In My Opinion

Fred Grimm: Steamrolling the ultra-rich in Aventura

We write these stories — high-rise condo developers threaten to blot out the sun — and the public tends to embrace the cause of beleaguered nearby homeowners. Nobody relishes another big ugly condo looming over a low-rise neighborhood.

Except for the put-upon residents of Island Estates. The usual sympathetic outpouring has not poured out. Not even a trickle.

That’s the downside of life on a exclusive island accessible by passing through — count them — two gated guardhouses. An island with less than two dozen homes, all of them waterfront mansions of the $4 million and $5 million kind, and a private marina. The only way most of us can get a good look at these homes is by Google Satellite or row boat. The word “beleaguered” fits these homeowners about as well as “ghetto” describes Island Estates.

Yet in South Florida, apparently even the wealthy can get rolled by developers. Maybe the controversy in Dumfoundling Bay offers a cautionary tale for folks who don’t reside in double-gated communities. If these people can’t stop a condo developer from mucking up their neighborhood, what chance do the rest of us have?

Island Estates, a fill island dredged up from the Intracoastal waterway 60 years ago between Aventura and Sunny Isles, connects to the mainland by a single, two-lane bridge. The fancy brick-trimmed road that runs through the island’s midsection connects to yet another bridge, leading to another island, with nine empty acres — the last undeveloped privately owned island on Biscayne Bay.

Unhappy homeowners complained to the Herald’s Doug Hanks that when they purchased their pricey homes, developer Gary Cohen’s plans for the far island was something called “Casas de Oro,” golden homes indeed, with 17 even pricier homes, each on lots of 16,000 feet or more.

The 2007 real estate crash stymied Casas de Oro. But Cohen’s back at it again, this time with new partners and intentions to cash in on the current condo boom. He switched from Spanish to French and intends to build Privé, with 160 apartments and parking for 600. The artist rendering for Privé shows a couple of architecturally ordinary (even by Aventura standards) 16-story buildings. The prices – $2 million condos and $6 million penthouses – outshine the architecture.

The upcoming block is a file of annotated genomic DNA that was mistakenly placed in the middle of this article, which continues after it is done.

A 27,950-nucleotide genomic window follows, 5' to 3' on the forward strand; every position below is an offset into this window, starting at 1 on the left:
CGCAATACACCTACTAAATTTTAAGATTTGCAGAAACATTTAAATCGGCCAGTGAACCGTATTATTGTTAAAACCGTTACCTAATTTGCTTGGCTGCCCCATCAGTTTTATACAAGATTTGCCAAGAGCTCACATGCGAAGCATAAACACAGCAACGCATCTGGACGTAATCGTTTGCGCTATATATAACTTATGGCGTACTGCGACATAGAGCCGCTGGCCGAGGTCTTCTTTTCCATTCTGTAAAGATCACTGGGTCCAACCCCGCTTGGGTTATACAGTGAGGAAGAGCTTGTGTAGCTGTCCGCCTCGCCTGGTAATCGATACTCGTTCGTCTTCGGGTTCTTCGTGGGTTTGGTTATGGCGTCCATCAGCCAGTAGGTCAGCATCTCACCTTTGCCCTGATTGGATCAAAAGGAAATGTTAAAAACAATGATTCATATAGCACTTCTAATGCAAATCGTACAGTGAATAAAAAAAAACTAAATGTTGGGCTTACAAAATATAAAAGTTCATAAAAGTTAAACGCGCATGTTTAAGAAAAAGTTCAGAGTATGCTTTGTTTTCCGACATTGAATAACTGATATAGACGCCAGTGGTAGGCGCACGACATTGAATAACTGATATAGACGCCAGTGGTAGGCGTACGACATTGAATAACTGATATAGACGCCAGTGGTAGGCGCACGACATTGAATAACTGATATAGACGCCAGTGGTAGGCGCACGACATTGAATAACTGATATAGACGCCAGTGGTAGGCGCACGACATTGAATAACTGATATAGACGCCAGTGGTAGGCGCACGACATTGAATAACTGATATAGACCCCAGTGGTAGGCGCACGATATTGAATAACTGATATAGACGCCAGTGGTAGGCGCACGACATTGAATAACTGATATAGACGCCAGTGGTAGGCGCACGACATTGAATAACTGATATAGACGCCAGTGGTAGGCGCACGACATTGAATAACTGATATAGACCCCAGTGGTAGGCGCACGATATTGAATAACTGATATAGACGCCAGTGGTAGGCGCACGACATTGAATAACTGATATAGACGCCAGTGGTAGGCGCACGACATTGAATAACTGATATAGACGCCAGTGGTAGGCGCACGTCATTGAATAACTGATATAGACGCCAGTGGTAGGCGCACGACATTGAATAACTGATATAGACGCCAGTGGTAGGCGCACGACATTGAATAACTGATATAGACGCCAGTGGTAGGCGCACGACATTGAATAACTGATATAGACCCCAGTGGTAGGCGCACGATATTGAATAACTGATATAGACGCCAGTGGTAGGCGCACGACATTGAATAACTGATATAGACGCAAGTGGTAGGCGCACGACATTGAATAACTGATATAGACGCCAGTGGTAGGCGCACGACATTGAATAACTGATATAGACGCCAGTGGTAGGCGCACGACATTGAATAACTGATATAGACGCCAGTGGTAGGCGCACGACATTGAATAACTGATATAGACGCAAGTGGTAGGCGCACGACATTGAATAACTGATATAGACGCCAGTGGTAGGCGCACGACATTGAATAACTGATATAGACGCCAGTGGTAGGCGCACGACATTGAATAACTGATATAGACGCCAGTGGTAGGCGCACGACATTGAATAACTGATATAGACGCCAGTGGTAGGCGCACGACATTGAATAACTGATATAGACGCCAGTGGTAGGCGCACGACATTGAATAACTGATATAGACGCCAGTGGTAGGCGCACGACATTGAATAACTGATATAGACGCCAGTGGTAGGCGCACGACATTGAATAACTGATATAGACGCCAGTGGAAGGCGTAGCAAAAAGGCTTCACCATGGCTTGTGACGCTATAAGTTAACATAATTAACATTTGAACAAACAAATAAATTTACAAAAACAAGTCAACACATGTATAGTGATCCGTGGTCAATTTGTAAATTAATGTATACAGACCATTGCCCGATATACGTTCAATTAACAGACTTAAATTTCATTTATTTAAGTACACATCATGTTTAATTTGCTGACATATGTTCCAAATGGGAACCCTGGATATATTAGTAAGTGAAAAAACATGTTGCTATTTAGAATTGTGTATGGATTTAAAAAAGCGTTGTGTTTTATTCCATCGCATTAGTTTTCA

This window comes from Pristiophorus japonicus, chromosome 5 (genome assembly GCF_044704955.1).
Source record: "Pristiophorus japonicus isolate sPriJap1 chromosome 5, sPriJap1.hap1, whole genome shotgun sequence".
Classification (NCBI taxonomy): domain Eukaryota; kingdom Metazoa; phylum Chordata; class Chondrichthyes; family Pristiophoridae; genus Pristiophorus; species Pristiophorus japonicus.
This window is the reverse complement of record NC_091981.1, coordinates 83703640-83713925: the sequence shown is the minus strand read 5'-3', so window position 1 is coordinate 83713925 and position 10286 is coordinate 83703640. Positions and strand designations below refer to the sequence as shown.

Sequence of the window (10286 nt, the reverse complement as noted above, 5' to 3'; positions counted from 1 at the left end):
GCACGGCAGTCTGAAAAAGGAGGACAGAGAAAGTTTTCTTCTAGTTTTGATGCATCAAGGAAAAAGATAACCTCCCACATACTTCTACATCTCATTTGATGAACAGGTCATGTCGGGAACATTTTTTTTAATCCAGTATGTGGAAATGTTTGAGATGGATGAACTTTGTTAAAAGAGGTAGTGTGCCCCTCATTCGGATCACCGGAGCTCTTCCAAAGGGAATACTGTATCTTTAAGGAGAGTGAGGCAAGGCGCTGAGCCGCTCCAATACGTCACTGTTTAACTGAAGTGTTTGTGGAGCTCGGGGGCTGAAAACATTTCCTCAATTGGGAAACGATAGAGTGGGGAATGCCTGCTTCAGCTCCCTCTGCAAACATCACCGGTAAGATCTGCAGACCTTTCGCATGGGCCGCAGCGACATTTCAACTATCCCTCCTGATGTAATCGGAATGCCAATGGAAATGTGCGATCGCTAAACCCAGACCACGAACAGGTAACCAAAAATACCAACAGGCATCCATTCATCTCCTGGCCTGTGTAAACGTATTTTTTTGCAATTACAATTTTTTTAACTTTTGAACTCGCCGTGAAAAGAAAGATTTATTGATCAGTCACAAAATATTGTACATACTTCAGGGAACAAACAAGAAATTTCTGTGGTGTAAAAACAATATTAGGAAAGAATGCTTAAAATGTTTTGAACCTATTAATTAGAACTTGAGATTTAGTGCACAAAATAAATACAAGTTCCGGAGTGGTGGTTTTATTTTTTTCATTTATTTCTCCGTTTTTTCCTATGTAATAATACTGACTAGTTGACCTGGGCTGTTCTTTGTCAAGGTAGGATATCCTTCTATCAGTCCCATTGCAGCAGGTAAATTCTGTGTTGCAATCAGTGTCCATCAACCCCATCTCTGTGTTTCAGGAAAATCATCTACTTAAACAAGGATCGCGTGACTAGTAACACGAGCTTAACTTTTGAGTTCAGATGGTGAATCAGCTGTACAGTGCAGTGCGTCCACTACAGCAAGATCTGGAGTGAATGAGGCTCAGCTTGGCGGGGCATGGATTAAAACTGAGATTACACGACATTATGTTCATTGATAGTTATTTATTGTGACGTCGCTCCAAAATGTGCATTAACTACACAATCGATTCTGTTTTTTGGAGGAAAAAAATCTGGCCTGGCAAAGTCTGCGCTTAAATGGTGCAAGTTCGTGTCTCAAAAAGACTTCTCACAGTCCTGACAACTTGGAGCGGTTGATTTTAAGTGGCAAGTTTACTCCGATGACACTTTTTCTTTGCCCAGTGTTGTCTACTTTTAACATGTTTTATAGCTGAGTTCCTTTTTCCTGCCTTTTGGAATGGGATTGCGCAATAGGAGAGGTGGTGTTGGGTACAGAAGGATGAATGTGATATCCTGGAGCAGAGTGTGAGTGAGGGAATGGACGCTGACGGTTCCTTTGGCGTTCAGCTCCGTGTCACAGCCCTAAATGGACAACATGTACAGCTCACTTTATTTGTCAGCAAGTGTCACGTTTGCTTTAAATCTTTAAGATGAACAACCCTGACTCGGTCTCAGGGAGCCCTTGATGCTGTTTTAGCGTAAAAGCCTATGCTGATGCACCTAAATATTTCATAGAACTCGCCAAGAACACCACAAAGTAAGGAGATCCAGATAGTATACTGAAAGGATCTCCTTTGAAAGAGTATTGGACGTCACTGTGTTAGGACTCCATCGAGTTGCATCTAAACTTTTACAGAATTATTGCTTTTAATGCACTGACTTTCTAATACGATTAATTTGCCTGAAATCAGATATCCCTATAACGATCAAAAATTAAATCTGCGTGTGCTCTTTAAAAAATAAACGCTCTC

Suddenly, residents on Island One have discovered that their homes are built along the only connector between the mainland and 600 cars. That their cute little two-lane, landscaped street running the length of their island will be beset by a convoy of cranes and bulldozers and construction supplies and hardhats in their pick-ups, causing the island’s dogs and children and rich oldsters with gimpy knees to scramble for their lives.

They sued, of course. Though you’d think that, with all their resources, the wealthy residents of this enclave might have gotten something more substantial than the developer’s assurance that his empty island next door would not go condo. They are, after all, living in one of the most densely populated cities in Florida. Aventura has more than 10,000 people per square mile, most of them piled atop one another. The road to Island Estates winds through a condo canyon. The view across the bay is of Sunny Isles, another formidable stack of condos. Any direction you looked from Islands Estates, there was another reason to be suspicious.

The Island Estates homeowners’ best hope in stopping Privé seems to be in the fine print of the city code. Hanks reported that with so much more extra traffic passing through Island Estates, the developer must first build another sidewalk for the pedestrians. Except the homeowners aren’t inclined to provide him the land for his walkway. Which has the makings of a big tussle over at Aventura City Hall. Like so many other South Florida homeowner-versus-condo fights, only richer.

Among the many amenities promised with the “ultra luxury” Privé will be yet another guardhouse at the second bridge. Which seems a bit redundant, given that all the ordinary riffraff will be screened out by the two other security guard gatehouses visitors must pass through just to get onto the first island.

The only folks left to trespass onto Privé, then, would be the residents of Island Estates.

On second thought, given all the rancor simmering in Dumfoundling Bay, Privé might need that guardhouse. Staffed with lawyers.

Read more Fred Grimm stories from the Miami Herald

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